The Turkish Parliament’s Oct. 4 vote authorizing the use of troops against Bashar Assad’s regime has pushed the tension between the two nervous neighbors to a new threshold. Most Turks agree that Assad has no place in the future of Syria. What they want is a peaceful transition based on Syrians’ free will and via international dialogue and political support.
The hard-power path the Turkish government appears to be taking, however, could lead instead to a disastrous escalation of violence.
Syria is now in a state of all-out civil war, with the death toll reaching more than 30,000 and tens of thousands of refugees fleeing the country each day. Turkey serves as a secure haven for those who are desperately in need of aid, and my Republican People’s Party (CHP) supports the government’s humanitarian measures. But we oppose using the refugee issue as a pretense for meddling in Syrian affairs.
To bring peace to Syria, the international community must ensure that all legitimate factions in Syria have an effective voice in determining their country’s future. What we have instead is a bloody stalemate in which different international players are arming factions of their choice.
For its own defense, Turkey had to respond to the deaths of its citizens, and it has done so by returning fire across the border under the new rules of military engagement. But Parliament’s authorization of war is risky and unwarranted. The vote demonstrates the apparent preference of the ruling Justice and Development Party (AKP) for becoming an actor in the conflict instead of a party to its resolution—even though polls, such as a recent survey by the German Marshall Fund, have found that a majority of Turks are opposed to the AKP’s aggressive stance on Syria.
The CHP voted against the AKP plan for four reasons:
• Given the complex religious and ethnic divides of the conflict, we believe diplomacy is the only way to achieve peace in Syria. The removal of Assad cannot be the end goal; rather, the ultimate objective must be the establishment of a legitimate, democratic and secular regime to replace him. This will not be possible without negotiations that involve all parties. Injecting troops onto an already chaotic battlefield will only increase the bloodshed.
• Opposing military intervention by Turkey is far from a vote in favor of the brutal oppression of Assad. Rather, it is rejection of the legitimacy, the rationale and the wisdom of further intrusion in Syrian affairs. A unilateral decision in favor of war would reframe the Syrian crisis as a conflict between just two countries. Turkey cannot afford to bear this burden alone.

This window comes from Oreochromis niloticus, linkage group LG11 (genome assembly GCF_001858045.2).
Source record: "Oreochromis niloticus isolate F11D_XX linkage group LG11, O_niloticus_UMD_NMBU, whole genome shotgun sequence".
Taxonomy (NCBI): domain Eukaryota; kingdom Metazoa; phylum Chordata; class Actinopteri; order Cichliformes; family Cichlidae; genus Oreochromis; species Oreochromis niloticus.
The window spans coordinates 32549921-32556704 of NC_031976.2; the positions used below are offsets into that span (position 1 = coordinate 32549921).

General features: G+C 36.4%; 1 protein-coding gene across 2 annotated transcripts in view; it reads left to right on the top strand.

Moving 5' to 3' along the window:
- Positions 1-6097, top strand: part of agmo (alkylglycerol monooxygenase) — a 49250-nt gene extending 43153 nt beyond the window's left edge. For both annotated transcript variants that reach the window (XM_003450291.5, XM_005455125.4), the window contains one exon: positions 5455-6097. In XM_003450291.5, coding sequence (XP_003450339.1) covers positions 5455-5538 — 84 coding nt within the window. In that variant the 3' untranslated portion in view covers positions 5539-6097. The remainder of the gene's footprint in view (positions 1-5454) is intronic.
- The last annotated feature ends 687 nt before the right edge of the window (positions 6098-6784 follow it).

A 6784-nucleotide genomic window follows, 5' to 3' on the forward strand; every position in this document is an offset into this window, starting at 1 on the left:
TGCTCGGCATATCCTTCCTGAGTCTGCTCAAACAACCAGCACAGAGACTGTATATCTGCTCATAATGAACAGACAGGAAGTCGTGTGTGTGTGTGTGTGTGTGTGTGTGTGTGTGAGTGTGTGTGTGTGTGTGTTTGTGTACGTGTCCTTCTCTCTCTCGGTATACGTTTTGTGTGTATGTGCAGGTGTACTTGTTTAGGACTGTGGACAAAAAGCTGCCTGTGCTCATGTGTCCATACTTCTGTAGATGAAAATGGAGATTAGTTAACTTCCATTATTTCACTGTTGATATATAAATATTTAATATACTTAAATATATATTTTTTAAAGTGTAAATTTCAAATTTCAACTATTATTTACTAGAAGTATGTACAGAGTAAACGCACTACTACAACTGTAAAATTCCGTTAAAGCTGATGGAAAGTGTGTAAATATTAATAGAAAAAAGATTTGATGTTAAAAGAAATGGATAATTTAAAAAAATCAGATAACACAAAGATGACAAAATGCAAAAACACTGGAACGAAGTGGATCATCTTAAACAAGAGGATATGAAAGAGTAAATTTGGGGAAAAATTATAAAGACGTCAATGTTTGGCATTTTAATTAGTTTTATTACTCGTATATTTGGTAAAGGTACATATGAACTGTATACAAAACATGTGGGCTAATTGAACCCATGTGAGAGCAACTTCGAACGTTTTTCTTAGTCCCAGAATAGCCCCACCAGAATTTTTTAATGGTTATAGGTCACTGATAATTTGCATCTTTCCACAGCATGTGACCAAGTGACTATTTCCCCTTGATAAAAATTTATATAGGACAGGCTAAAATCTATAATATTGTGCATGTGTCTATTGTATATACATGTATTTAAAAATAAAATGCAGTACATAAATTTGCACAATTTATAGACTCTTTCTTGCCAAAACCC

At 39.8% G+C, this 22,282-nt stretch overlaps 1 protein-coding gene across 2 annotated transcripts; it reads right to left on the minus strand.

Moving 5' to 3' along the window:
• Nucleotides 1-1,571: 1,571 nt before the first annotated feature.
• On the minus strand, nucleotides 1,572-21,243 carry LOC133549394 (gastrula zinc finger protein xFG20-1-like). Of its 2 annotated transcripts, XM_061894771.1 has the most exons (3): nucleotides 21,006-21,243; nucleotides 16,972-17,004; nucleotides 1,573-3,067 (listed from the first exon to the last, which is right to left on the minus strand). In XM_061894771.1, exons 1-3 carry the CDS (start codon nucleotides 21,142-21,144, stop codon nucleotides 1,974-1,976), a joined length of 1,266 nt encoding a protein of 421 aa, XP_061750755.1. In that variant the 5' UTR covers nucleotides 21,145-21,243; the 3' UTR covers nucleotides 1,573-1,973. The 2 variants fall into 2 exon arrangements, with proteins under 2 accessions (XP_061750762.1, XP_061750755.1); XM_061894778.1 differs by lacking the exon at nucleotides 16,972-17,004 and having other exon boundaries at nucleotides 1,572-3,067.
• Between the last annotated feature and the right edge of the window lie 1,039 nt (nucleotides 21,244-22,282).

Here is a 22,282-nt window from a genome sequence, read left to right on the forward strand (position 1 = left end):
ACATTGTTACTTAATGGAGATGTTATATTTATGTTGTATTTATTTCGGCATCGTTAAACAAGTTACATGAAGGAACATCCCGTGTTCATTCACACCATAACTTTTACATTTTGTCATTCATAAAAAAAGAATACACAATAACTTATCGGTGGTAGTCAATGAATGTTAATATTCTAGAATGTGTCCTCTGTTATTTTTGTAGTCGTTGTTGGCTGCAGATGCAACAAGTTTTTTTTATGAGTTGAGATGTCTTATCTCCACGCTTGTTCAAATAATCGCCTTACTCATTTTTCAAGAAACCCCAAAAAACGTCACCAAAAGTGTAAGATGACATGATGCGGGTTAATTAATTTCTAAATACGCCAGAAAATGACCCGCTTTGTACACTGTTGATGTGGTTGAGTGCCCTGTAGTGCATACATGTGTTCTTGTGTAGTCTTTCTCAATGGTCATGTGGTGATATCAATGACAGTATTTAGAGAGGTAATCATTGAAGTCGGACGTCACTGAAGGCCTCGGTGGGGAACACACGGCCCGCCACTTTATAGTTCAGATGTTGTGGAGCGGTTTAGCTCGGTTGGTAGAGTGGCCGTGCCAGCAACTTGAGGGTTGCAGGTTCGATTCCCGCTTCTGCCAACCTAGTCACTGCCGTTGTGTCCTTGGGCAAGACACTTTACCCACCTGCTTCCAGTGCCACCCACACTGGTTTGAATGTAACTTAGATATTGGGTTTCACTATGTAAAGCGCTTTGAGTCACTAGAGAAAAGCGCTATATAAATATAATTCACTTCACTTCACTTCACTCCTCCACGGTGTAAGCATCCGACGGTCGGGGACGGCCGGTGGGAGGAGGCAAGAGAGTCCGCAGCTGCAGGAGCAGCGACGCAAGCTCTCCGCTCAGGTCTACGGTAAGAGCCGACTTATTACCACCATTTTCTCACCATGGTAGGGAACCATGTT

• The threat of troop deployment is unlikely to be an effective deterrent. Turkish officials have already stated that Turkey has no intention of going to war with Syria. In that light the Oct. 4 vote does not look serious and could therefore embolden the Assad regime. On the other hand, if Turkey does intervene, it could drag in other neighbors and world powers. This could inflame tensions with the Kurds, who live on both sides of the border.
• Turks simply do not want this battle—their longstanding ties with Syrians remain strong, and border skirmishes are not a good enough reason to launch a full-scale war.
As the leader of Turkey’s main opposition party, I presented in August a comprehensive plan under which all sides of the conflict would be joined at the negotiating table by the permanent members of the U.N. Security Council, the Arab League, the EU and Iran. But the AKP promptly dismissed the plan and continued to support opposition fighters, deepening the chaos.
Turkey’s long tradition of secular and open governance, and its relationship with the Syrian people, make it a pre-eminent actor in forging a diplomatic solution for Syria. Bringing more force into an already bloody situation is unlikely to do anything other than continue to tear apart a country already victimized by its dictator. What we need in our region is not another war, but peace.
Mr. Kilicdaroglu is the leader of Turkey’s CHP.